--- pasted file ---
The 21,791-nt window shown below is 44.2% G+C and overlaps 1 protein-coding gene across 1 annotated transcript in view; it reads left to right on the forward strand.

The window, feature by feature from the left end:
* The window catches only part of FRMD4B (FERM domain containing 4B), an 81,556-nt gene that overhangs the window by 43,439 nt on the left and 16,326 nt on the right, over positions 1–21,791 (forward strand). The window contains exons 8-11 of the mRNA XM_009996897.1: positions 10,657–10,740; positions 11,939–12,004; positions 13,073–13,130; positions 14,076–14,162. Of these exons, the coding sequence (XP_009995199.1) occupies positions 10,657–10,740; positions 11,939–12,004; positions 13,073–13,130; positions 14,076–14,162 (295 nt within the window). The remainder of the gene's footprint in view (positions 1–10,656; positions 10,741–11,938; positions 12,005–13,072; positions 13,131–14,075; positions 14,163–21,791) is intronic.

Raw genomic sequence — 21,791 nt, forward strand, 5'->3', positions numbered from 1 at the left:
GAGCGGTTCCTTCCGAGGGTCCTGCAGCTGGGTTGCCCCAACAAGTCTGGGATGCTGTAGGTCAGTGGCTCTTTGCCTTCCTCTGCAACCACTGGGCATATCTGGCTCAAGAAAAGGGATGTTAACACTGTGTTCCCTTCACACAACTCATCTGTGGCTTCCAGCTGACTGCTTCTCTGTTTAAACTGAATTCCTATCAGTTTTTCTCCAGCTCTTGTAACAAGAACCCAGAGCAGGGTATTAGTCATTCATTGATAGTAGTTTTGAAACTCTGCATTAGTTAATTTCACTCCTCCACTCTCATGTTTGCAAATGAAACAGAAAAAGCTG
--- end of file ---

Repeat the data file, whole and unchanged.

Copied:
The 21,791-nt window shown below is 44.2% G+C and overlaps 1 protein-coding gene across 1 annotated transcript in view; it reads left to right on the forward strand.

The window, feature by feature from the left end:
* The window catches only part of FRMD4B (FERM domain containing 4B), an 81,556-nt gene that overhangs the window by 43,439 nt on the left and 16,326 nt on the right, over positions 1–21,791 (forward strand). The window contains exons 8-11 of the mRNA XM_009996897.1: positions 10,657–10,740; positions 11,939–12,004; positions 13,073–13,130; positions 14,076–14,162. Of these exons, the coding sequence (XP_009995199.1) occupies positions 10,657–10,740; positions 11,939–12,004; positions 13,073–13,130; positions 14,076–14,162 (295 nt within the window). The remainder of the gene's footprint in view (positions 1–10,656; positions 10,741–11,938; positions 12,005–13,072; positions 13,131–14,075; positions 14,163–21,791) is intronic.

Raw genomic sequence — 21,791 nt, forward strand, 5'->3', positions numbered from 1 at the left:
GAGCGGTTCCTTCCGAGGGTCCTGCAGCTGGGTTGCCCCAACAAGTCTGGGATGCTGTAGGTCAGTGGCTCTTTGCCTTCCTCTGCAACCACTGGGCATATCTGGCTCAAGAAAAGGGATGTTAACACTGTGTTCCCTTCACACAACTCATCTGTGGCTTCCAGCTGACTGCTTCTCTGTTTAAACTGAATTCCTATCAGTTTTTCTCCAGCTCTTGTAACAAGAACCCAGAGCAGGGTATTAGTCATTCATTGATAGTAGTTTTGAAACTCTGCATTAGTTAATTTCACTCCTCCACTCTCATGTTTGCAAATGAAACAGAAAAAGCTG